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Rick Rule explains why the price of water is bound to rise

Frank Curzio
0 Comments|May 27, 2014

 In a recent interview with Phase 1 editor Frank Curzio on his S&A Investor Radio podcast, natural resource expert Rick Rule explained a simple philosophy for investing in commodities...
 
Rick said you look for commodities where the price is less than the cost of production. As long as the world needs that commodity to live, the price will have to go up eventually. The catch is... you can't know exactly when the price will increase...
 
Right now, Rick says water is one of the most undervalued commodities in the market. From the interview:
 
[T]he most mispriced commodity of all is water. We're seeing this played out with the current drought. People have the ability to buy holders of water... Public or private agricultural companies with in-place water rights are an example. And as a homeowner, you need to invest in water-conservation measures because your water bill will go up and your water allocation will go down. This is something that's going to happen. It's a "when" question, not an "if" question.
 
 

And remember... water is used for more than just agriculture and taking showers...
 
http://www.stansberryresearch.com/secure/images/icon.gif The mining industry uses a huge amount of water to retrieve minerals from the ground...
 
Two years ago, Freeport-McMoRan Copper & Gold (NYSE: FCX, Stock Forum), one of the world's largest copper miners, bought 280 acres of ranchland in the Arizona desert for $1.3 million... All Freeport wanted was the water rights.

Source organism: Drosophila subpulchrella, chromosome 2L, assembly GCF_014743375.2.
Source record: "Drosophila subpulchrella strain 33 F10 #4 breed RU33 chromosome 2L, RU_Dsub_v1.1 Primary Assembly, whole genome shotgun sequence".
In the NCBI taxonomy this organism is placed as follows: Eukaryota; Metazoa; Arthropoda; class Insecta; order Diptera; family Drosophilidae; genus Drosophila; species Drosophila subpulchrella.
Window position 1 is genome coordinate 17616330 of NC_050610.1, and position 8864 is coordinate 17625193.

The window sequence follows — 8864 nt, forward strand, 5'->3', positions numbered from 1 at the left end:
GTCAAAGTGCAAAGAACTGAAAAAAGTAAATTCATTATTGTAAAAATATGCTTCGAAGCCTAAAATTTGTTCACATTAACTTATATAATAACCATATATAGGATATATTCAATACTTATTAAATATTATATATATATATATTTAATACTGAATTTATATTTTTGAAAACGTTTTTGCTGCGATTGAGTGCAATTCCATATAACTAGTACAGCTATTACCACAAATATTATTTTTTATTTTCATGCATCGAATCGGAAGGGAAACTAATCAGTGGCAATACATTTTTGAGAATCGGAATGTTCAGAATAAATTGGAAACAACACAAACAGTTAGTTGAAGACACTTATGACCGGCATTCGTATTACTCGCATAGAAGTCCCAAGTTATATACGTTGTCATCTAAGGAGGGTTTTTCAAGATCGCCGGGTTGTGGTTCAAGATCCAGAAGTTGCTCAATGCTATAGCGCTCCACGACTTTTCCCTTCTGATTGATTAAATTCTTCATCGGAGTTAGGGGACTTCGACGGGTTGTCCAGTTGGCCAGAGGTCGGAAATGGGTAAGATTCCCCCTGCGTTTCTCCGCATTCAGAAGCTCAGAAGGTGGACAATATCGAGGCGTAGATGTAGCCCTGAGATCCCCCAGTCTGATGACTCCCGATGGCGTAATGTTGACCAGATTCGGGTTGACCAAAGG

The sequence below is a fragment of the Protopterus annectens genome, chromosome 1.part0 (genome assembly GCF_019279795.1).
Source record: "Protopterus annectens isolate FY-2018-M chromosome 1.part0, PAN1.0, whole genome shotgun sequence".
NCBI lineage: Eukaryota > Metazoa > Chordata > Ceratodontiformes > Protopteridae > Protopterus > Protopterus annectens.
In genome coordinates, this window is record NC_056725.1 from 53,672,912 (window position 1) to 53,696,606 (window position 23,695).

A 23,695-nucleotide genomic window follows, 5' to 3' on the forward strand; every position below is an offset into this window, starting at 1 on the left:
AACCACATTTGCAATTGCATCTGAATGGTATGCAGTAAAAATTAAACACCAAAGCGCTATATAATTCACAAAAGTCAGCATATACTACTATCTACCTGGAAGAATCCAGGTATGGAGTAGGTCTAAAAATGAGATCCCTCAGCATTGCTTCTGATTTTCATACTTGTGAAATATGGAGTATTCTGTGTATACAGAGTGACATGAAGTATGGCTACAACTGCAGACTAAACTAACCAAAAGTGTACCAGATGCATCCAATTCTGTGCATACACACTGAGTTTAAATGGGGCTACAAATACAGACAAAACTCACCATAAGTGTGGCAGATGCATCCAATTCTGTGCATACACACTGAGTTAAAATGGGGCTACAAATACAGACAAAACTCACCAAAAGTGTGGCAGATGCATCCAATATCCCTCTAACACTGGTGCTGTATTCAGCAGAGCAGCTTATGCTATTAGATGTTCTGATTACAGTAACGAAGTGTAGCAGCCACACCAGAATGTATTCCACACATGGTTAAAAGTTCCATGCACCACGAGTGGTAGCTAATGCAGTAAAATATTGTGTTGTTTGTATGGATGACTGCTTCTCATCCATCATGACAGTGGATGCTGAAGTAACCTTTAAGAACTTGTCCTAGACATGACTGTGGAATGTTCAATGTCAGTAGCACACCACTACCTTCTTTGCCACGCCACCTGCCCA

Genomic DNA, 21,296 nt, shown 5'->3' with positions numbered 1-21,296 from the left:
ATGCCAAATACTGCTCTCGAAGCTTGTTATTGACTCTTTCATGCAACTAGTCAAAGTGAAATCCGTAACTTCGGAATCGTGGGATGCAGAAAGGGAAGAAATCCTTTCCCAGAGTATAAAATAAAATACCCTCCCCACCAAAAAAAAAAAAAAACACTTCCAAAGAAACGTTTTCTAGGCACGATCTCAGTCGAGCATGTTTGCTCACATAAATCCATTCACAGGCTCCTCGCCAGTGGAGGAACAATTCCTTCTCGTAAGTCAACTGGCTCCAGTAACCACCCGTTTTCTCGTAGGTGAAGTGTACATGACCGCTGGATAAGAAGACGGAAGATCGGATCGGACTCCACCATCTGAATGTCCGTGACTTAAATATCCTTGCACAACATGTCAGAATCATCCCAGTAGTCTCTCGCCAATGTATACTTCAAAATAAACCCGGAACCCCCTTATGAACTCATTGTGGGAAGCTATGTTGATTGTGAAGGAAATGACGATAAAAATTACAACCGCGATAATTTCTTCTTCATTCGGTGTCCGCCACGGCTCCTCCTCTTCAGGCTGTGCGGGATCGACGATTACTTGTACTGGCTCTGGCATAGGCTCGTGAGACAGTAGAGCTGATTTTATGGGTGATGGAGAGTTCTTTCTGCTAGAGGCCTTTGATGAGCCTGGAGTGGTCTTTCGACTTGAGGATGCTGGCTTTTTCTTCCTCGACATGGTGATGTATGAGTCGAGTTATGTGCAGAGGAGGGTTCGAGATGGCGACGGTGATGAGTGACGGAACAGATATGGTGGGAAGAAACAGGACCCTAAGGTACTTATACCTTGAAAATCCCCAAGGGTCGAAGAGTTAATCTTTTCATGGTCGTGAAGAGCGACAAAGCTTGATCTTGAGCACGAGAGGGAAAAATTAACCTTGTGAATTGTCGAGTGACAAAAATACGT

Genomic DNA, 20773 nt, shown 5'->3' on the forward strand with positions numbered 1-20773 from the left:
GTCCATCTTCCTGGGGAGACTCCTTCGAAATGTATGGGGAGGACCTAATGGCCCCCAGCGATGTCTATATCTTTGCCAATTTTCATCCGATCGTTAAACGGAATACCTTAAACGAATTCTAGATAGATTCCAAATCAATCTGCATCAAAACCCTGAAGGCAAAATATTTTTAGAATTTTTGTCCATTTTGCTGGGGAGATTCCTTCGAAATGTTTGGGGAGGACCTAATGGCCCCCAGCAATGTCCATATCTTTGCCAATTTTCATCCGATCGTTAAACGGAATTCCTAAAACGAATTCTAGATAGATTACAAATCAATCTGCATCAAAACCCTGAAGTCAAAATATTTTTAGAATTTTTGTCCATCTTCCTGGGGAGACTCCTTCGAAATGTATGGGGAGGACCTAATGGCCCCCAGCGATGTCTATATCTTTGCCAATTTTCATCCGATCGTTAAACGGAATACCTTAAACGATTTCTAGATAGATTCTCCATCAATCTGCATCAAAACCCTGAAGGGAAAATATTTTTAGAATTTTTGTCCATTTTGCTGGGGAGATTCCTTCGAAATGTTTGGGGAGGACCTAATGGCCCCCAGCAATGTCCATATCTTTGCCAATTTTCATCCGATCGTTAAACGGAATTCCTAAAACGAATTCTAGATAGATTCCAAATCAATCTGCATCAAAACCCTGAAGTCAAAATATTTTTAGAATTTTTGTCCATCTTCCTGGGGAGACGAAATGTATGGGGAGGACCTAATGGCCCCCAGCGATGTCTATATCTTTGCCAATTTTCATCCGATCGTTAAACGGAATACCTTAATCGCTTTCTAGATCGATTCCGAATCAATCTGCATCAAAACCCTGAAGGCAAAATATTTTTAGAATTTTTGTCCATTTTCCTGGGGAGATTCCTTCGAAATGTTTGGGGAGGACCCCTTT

As the mining companies move into more remote and arid land, their need for water increases.
 
http://www.stansberryresearch.com/secure/images/icon.gif Moody's estimates mining companies spent $12 billion on water management – which includes pipelines and treatment facilities – in 2013. That's three times what they spent in 2009.
 
Just in the U.S., mining companies consume around 4 billion gallons of water a day – about the same as households. That compares with 18.2 billion gallons for industrial uses and 128 billion gallons for agriculture, according to the U.S. Geological Survey.
 
From the Wall Street Journal:
 
Around half the world's copper comes from a belt running from Utah to Chile under mountainous, dry areas, and costs for water are expanding. The Chilean parliament is considering forcing mining companies to build desalinization plants, which remove salt from ocean water, rather than use fresh ground and surface water for their operations. BHP Billiton Ltd... (NYSE: BHP, Stock Forum) and its partners agreed to build a $3.43 billion desalinization plant for its massive copper mine in Chile's Atacama desert. Freeport[-McMoRan] in Chile recently completed a $315 million desalinization plant and pipeline. And in Peru, it is building a $340 million sewage treatment plant.
 
 

"Water is a critical issue in places like Northern Chile and Southern Peru, and here in New Mexico and Arizona," Freeport-McMoRan Chief Executive Officer Richard Adkerson told the Journal.
 
Also, as the big miners stretch for more production, the quality of the ore is lower... meaning it takes more water to unearth the same amount of minerals.
 
"If you extract 100,000 tons of raw copper with 0.2% instead of 2% grade copper, you need 10 times as much rock and 10 times as much water," Paul Gait, an analyst at the financial research firm Sanford C. Bernstein & Co., told the Journal. "Water is one of the biggest things mining companies have to worry about, and it's going to get worse."

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